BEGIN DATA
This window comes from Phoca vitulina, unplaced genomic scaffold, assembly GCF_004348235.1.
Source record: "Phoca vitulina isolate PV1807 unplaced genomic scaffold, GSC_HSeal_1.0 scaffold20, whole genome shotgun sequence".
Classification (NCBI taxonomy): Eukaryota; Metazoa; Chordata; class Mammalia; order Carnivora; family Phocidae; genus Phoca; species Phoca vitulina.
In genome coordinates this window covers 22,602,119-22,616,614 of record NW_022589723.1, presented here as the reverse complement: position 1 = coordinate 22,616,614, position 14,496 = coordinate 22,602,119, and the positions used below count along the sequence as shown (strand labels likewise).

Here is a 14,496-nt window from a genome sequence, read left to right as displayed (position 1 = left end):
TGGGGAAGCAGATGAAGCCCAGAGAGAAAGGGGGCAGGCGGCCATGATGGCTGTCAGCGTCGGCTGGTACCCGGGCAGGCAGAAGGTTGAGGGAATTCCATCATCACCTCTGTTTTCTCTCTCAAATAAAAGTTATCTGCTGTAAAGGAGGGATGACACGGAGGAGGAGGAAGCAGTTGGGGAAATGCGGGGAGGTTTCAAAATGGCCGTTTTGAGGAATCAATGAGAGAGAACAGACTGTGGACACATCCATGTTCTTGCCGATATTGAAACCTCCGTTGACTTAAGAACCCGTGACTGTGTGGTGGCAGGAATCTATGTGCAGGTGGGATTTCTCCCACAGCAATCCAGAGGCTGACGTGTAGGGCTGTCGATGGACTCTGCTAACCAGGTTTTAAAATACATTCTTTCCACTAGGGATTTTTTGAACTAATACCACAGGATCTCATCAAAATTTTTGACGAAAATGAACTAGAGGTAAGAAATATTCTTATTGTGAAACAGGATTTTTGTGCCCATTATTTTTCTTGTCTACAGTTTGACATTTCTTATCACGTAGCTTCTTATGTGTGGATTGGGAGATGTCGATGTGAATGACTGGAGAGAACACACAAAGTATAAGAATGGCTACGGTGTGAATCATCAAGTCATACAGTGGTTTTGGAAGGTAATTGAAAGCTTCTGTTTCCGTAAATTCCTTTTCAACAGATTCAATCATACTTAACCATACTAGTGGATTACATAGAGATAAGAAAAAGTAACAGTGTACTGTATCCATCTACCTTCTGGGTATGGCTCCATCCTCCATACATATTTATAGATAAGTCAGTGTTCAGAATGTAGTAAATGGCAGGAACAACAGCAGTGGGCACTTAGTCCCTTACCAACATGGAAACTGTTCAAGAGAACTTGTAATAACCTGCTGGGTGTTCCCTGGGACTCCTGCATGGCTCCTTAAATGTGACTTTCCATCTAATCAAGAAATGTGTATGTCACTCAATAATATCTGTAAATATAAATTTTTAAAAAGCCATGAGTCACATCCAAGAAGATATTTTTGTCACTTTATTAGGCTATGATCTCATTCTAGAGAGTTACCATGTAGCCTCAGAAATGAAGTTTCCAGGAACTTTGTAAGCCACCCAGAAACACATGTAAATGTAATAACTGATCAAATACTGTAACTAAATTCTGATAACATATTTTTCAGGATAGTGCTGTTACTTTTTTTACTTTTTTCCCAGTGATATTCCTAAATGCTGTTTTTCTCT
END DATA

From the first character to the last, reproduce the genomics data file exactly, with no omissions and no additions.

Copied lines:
This window comes from Phoca vitulina, unplaced genomic scaffold, assembly GCF_004348235.1.
Source record: "Phoca vitulina isolate PV1807 unplaced genomic scaffold, GSC_HSeal_1.0 scaffold20, whole genome shotgun sequence".
Classification (NCBI taxonomy): Eukaryota; Metazoa; Chordata; class Mammalia; order Carnivora; family Phocidae; genus Phoca; species Phoca vitulina.
In genome coordinates this window covers 22,602,119-22,616,614 of record NW_022589723.1, presented here as the reverse complement: position 1 = coordinate 22,616,614, position 14,496 = coordinate 22,602,119, and the positions used below count along the sequence as shown (strand labels likewise).

Here is a 14,496-nt window from a genome sequence, read left to right as displayed (position 1 = left end):
TGGGGAAGCAGATGAAGCCCAGAGAGAAAGGGGGCAGGCGGCCATGATGGCTGTCAGCGTCGGCTGGTACCCGGGCAGGCAGAAGGTTGAGGGAATTCCATCATCACCTCTGTTTTCTCTCTCAAATAAAAGTTATCTGCTGTAAAGGAGGGATGACACGGAGGAGGAGGAAGCAGTTGGGGAAATGCGGGGAGGTTTCAAAATGGCCGTTTTGAGGAATCAATGAGAGAGAACAGACTGTGGACACATCCATGTTCTTGCCGATATTGAAACCTCCGTTGACTTAAGAACCCGTGACTGTGTGGTGGCAGGAATCTATGTGCAGGTGGGATTTCTCCCACAGCAATCCAGAGGCTGACGTGTAGGGCTGTCGATGGACTCTGCTAACCAGGTTTTAAAATACATTCTTTCCACTAGGGATTTTTTGAACTAATACCACAGGATCTCATCAAAATTTTTGACGAAAATGAACTAGAGGTAAGAAATATTCTTATTGTGAAACAGGATTTTTGTGCCCATTATTTTTCTTGTCTACAGTTTGACATTTCTTATCACGTAGCTTCTTATGTGTGGATTGGGAGATGTCGATGTGAATGACTGGAGAGAACACACAAAGTATAAGAATGGCTACGGTGTGAATCATCAAGTCATACAGTGGTTTTGGAAGGTAATTGAAAGCTTCTGTTTCCGTAAATTCCTTTTCAACAGATTCAATCATACTTAACCATACTAGTGGATTACATAGAGATAAGAAAAAGTAACAGTGTACTGTATCCATCTACCTTCTGGGTATGGCTCCATCCTCCATACATATTTATAGATAAGTCAGTGTTCAGAATGTAGTAAATGGCAGGAACAACAGCAGTGGGCACTTAGTCCCTTACCAACATGGAAACTGTTCAAGAGAACTTGTAATAACCTGCTGGGTGTTCCCTGGGACTCCTGCATGGCTCCTTAAATGTGACTTTCCATCTAATCAAGAAATGTGTATGTCACTCAATAATATCTGTAAATATAAATTTTTAAAAAGCCATGAGTCACATCCAAGAAGATATTTTTGTCACTTTATTAGGCTATGATCTCATTCTAGAGAGTTACCATGTAGCCTCAGAAATGAAGTTTCCAGGAACTTTGTAAGCCACCCAGAAACACATGTAAATGTAATAACTGATCAAATACTGTAACTAAATTCTGATAACATATTTTTCAGGATAGTGCTGTTACTTTTTTTACTTTTTTCCCAGTGATATTCCTAAATGCTGTTTTTCTCT